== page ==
Seven rookies, not including leading rusher LeGarrette Blount, started in a win over Carolina last week. But for all the contributions from first-year players like receivers Mike Williams and Arrelious Benn, fullback Erik Lorig, guard Ted Larsen and Blount, the Bucs wouldn’t be winning without QB Josh Freeman, who is making fewer mistakes with the football. He’s no longer throwing silly interceptions and he can take off and run when flushed out of the pocket. Look for the Bucs to continue using QB Josh Johnson in the Wildcat formation. Johnson had a 14-yard run on first down during his only appearance in Carolina last Sunday.

CZAR’S SCOOP: After a meeting of the team captains and coach Raheem Morris, the Bucs decided that rookie Mike Williams should be allowed to start despite his arrest on a DUI charge. Apparently, there are questions regarding his DUI — he wasn’t actually over Florida’s legal limit — and he also voluntarily agreed to urine test, believing he would pass. Morris and the players have decided to accept the rookie’s version of events until proven otherwise.

Even with a reduced playbook, Troy Smith has been performing admirably in the offense and the offensive players apparently have more confidence in him than injured starter Alex Smith. There’s a good chance that coach Mike Singletary will stick with Troy at quarterback even if they lose today.

Shane Andrus will do the kicking for San Francisco with Joe Nedney missing the game after straining a knee ligament on the opening kickoff last Sunday against the Rams. Nedney's injury is not considered long-term. The 49ers lead the series, 15-3, but the Bucs arguably won the most important game between the two teams, a 31-6 romp in the second round of the 2002 playoffs. 49ers head coach Steve Mariucci was fired after that loss.

Atlanta at St. Louis, 4:05 p.m. ET

WHAT TO WATCH FOR: The Rams will need to be at their best against a balanced Falcons offense that presents numerous challenges to any defense. Thirteen of the Rams’ 15 takeaways have come in their five home games, but Atlanta has just 10 turnovers all season. The Falcons, who could open in a no-huddle offense, have gotten back to their fast-starting ways under head coach Mike Smith. They have a 22-6 record in games where they score first and own a 22-1 mark in games where they hold the lead at the start of the fourth quarter.

The Rams will return RCB Bradley Fletcher to the starting lineup after Kevin Dockery was burned by the 49ers. The Rams need to put plenty of pressure on Falcons QB Matt Ryan, who is coming off a big game against Baltimore. Ryan tends to focus on TE Tony Gonzalez, who has caught 41 passes for 402 yards and three touchdowns, and WR Roddy White, who leads the NFL with 70 receptions for 934 yards. He caught 12 passes for 138 yards and two touchdowns, including a 33-yard game winner in the final seconds against the Ravens.

On offense, the Rams will look to control the ball with RB Steven Jackson and hope that Sam Bradford can hit some plays against a pass defense that has allowed 245.3 yards per game and a 67.3 percent completion rate.

CZAR’S SCOOP: No Ram is playing with more confidence than DE Chris Long, who has excelled the past month with a sack in every game. Plus he’s tied with Dwight Freeney of the Colts with a league-high 12.5 quarterback pressures. Long has 5.5 sacks, and the Rams are tied with the Packers for the NFL lead (28). The big reason for Long’s success is that he’s more comfortable playing left defensive end.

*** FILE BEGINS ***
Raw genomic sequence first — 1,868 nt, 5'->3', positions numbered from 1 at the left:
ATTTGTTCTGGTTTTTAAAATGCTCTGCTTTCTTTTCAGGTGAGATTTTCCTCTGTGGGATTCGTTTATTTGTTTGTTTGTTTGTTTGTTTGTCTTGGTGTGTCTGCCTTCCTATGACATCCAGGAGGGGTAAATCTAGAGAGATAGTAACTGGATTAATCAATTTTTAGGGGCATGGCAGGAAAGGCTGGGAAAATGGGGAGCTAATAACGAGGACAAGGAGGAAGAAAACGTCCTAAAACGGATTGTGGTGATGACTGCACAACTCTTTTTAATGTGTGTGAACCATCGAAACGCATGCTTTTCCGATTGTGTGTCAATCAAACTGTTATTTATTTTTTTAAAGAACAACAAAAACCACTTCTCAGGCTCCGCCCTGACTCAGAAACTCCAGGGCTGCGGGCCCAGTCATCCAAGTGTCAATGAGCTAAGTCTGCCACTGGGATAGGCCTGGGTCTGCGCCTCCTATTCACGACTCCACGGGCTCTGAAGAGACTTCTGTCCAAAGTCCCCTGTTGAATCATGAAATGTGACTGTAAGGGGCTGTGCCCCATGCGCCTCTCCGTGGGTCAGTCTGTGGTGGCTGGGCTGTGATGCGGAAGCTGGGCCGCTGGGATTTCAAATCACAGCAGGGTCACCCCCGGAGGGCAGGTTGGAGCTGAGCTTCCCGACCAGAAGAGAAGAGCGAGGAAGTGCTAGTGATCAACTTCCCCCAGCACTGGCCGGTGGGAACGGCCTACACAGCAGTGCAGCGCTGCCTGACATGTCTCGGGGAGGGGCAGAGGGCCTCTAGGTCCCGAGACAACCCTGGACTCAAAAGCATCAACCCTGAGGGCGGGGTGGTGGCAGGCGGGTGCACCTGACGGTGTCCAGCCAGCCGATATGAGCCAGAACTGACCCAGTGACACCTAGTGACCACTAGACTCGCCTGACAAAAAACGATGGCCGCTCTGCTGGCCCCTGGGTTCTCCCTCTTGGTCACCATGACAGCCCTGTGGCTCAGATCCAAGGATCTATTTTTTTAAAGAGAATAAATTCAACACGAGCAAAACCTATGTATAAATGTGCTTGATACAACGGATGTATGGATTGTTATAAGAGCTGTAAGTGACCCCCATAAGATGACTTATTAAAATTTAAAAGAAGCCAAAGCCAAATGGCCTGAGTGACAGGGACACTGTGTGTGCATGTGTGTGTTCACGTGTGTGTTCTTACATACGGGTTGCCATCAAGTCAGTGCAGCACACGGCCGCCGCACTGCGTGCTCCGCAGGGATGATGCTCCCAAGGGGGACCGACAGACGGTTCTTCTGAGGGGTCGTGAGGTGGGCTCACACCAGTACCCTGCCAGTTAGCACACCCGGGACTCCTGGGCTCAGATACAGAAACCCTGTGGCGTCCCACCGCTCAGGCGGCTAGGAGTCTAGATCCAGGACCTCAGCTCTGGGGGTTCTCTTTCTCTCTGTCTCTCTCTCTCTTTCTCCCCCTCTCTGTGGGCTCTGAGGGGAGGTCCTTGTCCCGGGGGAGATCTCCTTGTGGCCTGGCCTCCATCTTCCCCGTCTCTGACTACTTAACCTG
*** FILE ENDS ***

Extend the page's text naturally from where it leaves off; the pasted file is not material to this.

A big reason why the Falcons are only three-point favorites is because St. Louis has won four straight at home, where its scoring defense is tops in the NFL. With all the new talk about a potential downtown stadium in Los Angeles, St. Louis fans should remember that the city's lease runs out with the Rams in 2014. The two teams that could be the most attractive to Los Angeles developers are the Rams and Chargers because both teams have franchise quarterbacks. The Rams are always looking for receiver help, but will pass on ex-Eagles receiver Kevin Curtis, who has been trying out for teams after coming back from testicular cancer.

Other Sunday games

Indianapolis at New England, 4:15 p.m. ET: This is the eighth consecutive year these two AFC powerhouses have met in the regular season. Their last five encounters, including playoffs, have been decided by seven points or less. Peyton Manning figures to attack a young New England secondary that is allowing 277 yards a game. Tom Brady is coming off a great game against the Steelers and figures to stick with the short, underneath passing game. The Colts won last year's encounter by one point. Brady has won 24 consecutive home games during the regular season, one shy of Brett Favre’s NFL record.

N.Y. Giants at Philadelphia, 8:20 p.m. ET: Well, Michael Vick is coming off the greatest game a quarterback has ever had in the NFL. Two others, Bill Kenney and Eric Hipple, also passed for over 300 yards, threw for four touchdowns and ran for two more in a single game, but neither of them was able to also run for 80 yards. Granted, the Giants have a lot better and quicker defense than the Redskins. The sky’s the limit for Philadelphia’s offense now that Vick has become an all-around quarterback, studying like a Tom Brady.

Tagged: Falcons, Bills, Bengals, Browns, Cowboys, Lions, Packers, Titans, Colts, Chiefs, Raiders, Rams, Vikings, Patriots, Saints, Eagles, 49ers, Seahawks, Buccaneers, Redskins, Panthers, Jaguars, Cardinals, Texans, Michael Vick, Jon Kitna, Chad Johnson, Mark Tauscher, Chad Clifton, Brett Favre, Ryan Longwell, Tony Gonzalez, Randy Moss, Donovan McNabb, Thomas Jones, Drew Brees, Matt Hasselbeck, Mike Williams, Roy Williams, Ben Leber, Shaun Hill, Chris Johnson, Brian St. Pierre, Tony Romo, Matt Schaub, Tank Johnson, Roy Williams, Steven Jackson, Chris Cooley, Corey Williams, Aaron Rodgers, Alex Smith, Alex Smith, Mike Williams, Matt Cassel, Ryan Fitzpatrick, Dan Orlovsky, Tarvaris Jackson, Vince Young, Matt Leinart, Chad Greenway, Greg Jennings, Will Montgomery, Leon Washington, Fred Jackson, Troy Smith, Calvin Johnson, Adrian Peterson, Leon Hall, Sidney Rice, Michael Adams, Felix Jones, Chris Johnson, Mike Jenkins, Fred Davis, Chris Long, Matt Ryan, Greg Toler, Tony Pike, Jahvid Best, Tony Moeaki, Colt McCoy, Rusty Smith, Sam Bradford, Keiland Williams